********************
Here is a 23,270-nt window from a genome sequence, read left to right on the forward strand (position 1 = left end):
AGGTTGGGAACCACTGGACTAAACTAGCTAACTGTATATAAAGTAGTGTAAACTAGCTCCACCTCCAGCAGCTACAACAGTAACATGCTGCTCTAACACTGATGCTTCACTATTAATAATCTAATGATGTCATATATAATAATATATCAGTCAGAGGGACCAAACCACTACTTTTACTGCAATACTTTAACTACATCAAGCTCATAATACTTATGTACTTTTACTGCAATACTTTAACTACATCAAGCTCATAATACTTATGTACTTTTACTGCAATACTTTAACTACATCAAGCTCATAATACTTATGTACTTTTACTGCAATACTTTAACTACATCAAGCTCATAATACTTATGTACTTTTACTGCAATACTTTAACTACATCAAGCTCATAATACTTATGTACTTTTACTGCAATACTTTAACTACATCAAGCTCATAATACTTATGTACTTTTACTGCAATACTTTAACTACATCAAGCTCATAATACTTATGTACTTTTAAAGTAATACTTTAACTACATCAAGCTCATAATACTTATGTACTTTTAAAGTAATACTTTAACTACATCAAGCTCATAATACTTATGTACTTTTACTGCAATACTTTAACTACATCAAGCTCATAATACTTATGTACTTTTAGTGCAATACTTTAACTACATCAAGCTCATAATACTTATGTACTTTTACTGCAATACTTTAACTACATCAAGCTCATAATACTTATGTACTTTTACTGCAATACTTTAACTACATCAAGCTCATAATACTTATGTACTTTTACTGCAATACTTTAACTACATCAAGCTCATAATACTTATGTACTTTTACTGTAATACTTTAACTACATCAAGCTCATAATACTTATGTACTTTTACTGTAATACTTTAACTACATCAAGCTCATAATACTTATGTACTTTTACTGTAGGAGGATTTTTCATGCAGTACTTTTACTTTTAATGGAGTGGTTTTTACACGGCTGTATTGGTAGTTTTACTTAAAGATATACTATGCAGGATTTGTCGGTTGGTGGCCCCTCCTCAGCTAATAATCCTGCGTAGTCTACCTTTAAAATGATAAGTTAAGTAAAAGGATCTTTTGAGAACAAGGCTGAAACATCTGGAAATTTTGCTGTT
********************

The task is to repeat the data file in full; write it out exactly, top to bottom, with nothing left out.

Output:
Here is a 23,270-nt window from a genome sequence, read left to right on the forward strand (position 1 = left end):
AGGTTGGGAACCACTGGACTAAACTAGCTAACTGTATATAAAGTAGTGTAAACTAGCTCCACCTCCAGCAGCTACAACAGTAACATGCTGCTCTAACACTGATGCTTCACTATTAATAATCTAATGATGTCATATATAATAATATATCAGTCAGAGGGACCAAACCACTACTTTTACTGCAATACTTTAACTACATCAAGCTCATAATACTTATGTACTTTTACTGCAATACTTTAACTACATCAAGCTCATAATACTTATGTACTTTTACTGCAATACTTTAACTACATCAAGCTCATAATACTTATGTACTTTTACTGCAATACTTTAACTACATCAAGCTCATAATACTTATGTACTTTTACTGCAATACTTTAACTACATCAAGCTCATAATACTTATGTACTTTTACTGCAATACTTTAACTACATCAAGCTCATAATACTTATGTACTTTTACTGCAATACTTTAACTACATCAAGCTCATAATACTTATGTACTTTTAAAGTAATACTTTAACTACATCAAGCTCATAATACTTATGTACTTTTAAAGTAATACTTTAACTACATCAAGCTCATAATACTTATGTACTTTTACTGCAATACTTTAACTACATCAAGCTCATAATACTTATGTACTTTTAGTGCAATACTTTAACTACATCAAGCTCATAATACTTATGTACTTTTACTGCAATACTTTAACTACATCAAGCTCATAATACTTATGTACTTTTACTGCAATACTTTAACTACATCAAGCTCATAATACTTATGTACTTTTACTGCAATACTTTAACTACATCAAGCTCATAATACTTATGTACTTTTACTGTAATACTTTAACTACATCAAGCTCATAATACTTATGTACTTTTACTGTAATACTTTAACTACATCAAGCTCATAATACTTATGTACTTTTACTGTAGGAGGATTTTTCATGCAGTACTTTTACTTTTAATGGAGTGGTTTTTACACGGCTGTATTGGTAGTTTTACTTAAAGATATACTATGCAGGATTTGTCGGTTGGTGGCCCCTCCTCAGCTAATAATCCTGCGTAGTCTACCTTTAAAATGATAAGTTAAGTAAAAGGATCTTTTGAGAACAAGGCTGAAACATCTGGAAATTTTGCTGTT